He is into total control. His impact thus far is continuation of Bush
          war policies, and throwing bailout money at businesses, while he
          punishes them with fines for doing nothing, and a healthcare plan
          that only benefit's the health insurance corporations with 30 million
          new policy holders and no acquisition costs. Follow the money.
          Janet Napolitano just resigned from Home Land Security and will
          most likely be the Democrat's front runner for our next President.
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      Jul 16 2013: My understanding is that the companies are obliged to relinquish the data, but that, similar to eminent domain, the government must compensate them at fair commercial rates. So AT&T is receiving fair value for what might in real estate be called "takings." What I heard from former NSA is this is passed through shell companies (can't have a large payment from NSA on the books ;).
      • Jul 18 2013: Shava Nerad 10+
        I am remiss in not responding to your earlier efforts. I apologize.
        You wrote 3 items and this one caught my interest completely.
        "1 day ago: My understanding is that the companies are obliged to relinquish the data, but that, similar to eminent domain, the government must compensate them at fair commercial rates. So AT&T is receiving fair value for what might in real estate be called "takings." What I heard from former NSA is this is passed through shell companies (can't have a large payment from NSA on the books ;). "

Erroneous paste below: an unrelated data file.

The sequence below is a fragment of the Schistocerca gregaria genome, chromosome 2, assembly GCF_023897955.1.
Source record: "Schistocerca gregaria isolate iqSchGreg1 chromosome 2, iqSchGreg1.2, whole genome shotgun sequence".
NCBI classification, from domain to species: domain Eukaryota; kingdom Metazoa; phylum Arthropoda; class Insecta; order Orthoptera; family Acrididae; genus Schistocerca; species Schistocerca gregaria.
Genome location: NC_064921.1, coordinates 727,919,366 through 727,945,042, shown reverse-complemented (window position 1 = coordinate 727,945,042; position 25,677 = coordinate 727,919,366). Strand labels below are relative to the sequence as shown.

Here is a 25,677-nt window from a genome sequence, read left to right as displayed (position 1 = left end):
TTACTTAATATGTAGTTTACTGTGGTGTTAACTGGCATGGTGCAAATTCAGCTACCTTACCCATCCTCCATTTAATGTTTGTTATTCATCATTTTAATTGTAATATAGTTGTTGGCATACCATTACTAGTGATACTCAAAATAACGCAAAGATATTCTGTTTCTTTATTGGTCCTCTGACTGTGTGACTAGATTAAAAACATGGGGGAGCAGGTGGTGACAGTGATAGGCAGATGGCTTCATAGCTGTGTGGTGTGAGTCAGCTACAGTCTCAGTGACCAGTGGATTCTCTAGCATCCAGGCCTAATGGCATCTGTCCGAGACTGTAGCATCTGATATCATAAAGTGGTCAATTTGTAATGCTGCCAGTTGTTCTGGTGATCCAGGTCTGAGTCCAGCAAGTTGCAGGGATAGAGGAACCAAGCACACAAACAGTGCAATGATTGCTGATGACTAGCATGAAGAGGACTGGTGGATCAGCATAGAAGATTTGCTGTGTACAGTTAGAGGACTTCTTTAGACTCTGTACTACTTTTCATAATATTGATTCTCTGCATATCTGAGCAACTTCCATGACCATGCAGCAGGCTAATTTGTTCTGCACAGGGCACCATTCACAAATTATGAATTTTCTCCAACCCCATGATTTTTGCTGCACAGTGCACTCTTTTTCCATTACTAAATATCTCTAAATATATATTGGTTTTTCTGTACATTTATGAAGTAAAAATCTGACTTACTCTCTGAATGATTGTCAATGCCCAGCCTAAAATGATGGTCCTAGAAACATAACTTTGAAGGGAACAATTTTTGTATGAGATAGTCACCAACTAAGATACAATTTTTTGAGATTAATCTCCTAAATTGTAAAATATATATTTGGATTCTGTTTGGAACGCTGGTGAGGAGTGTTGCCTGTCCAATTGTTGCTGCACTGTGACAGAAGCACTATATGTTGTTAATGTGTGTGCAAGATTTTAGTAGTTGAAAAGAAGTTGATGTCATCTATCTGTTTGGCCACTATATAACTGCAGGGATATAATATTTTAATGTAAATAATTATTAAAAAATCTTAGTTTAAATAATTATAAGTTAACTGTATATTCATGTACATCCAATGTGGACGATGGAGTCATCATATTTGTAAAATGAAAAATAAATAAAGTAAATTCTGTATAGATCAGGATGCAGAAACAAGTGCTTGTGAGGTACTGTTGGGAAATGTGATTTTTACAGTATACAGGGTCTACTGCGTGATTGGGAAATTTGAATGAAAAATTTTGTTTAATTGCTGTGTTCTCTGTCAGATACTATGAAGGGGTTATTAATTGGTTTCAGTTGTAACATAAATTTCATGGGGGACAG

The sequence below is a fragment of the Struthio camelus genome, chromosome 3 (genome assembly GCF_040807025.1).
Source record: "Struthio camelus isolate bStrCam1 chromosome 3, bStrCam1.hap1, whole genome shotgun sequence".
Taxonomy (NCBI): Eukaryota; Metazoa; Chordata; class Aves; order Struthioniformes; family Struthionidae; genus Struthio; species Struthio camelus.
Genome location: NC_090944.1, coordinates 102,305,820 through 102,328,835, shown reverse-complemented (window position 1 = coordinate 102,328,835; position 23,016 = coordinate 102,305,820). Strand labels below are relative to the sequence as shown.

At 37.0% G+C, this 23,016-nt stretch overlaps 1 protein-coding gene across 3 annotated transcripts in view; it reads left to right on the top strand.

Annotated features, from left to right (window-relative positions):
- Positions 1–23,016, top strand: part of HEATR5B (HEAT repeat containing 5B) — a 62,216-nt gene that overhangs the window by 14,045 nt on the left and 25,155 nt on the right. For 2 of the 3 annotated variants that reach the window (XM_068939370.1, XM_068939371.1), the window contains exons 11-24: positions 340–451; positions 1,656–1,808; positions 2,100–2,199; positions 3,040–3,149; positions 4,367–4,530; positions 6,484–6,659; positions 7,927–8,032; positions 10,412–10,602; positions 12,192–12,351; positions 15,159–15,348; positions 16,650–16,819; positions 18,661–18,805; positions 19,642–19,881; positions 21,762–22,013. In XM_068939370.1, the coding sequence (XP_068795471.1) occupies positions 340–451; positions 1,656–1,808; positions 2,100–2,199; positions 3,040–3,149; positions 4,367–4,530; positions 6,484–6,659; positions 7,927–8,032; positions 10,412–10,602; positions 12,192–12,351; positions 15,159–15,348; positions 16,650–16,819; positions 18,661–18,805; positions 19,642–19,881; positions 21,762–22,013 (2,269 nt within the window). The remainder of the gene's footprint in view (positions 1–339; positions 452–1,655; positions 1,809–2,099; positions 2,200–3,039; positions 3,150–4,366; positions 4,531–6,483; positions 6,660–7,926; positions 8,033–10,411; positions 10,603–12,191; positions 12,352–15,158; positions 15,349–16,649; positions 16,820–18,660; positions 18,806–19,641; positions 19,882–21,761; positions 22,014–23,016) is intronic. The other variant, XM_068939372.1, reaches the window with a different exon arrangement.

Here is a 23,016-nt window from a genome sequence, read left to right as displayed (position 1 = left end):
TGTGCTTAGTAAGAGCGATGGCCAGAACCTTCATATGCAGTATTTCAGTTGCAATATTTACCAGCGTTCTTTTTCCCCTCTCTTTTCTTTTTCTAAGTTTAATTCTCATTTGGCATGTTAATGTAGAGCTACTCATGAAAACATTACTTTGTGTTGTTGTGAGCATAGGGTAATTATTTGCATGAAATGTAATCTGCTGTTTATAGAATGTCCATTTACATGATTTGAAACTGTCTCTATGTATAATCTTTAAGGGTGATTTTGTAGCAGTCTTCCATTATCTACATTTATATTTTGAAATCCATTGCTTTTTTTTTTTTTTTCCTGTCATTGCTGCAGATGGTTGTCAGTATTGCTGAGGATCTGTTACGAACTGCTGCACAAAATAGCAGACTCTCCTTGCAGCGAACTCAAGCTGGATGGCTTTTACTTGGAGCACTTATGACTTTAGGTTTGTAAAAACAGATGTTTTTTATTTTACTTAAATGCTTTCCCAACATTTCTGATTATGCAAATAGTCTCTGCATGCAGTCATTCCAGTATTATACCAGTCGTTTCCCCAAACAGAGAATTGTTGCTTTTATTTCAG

I will research to find if the other involved NSA co-conspirators were paid as well as AT&T.
        There are several more US government snoop programs involved here also.
        And, I have read of some other nations in the EU, and maybe elsewhere, running
        companion programs as well.

        Shava, thank you for your intelligence.

        If I am overwhelmed by wading through too much Military Spy information to find the
        truth, the NSA must be staggering under their illegal loads. Now I know how the FBI
        must feel investigating the Mafia.

        Wait 'til I bust the damned Appliance that Microsoft left on my computer.
        Bill Gates better have some answers.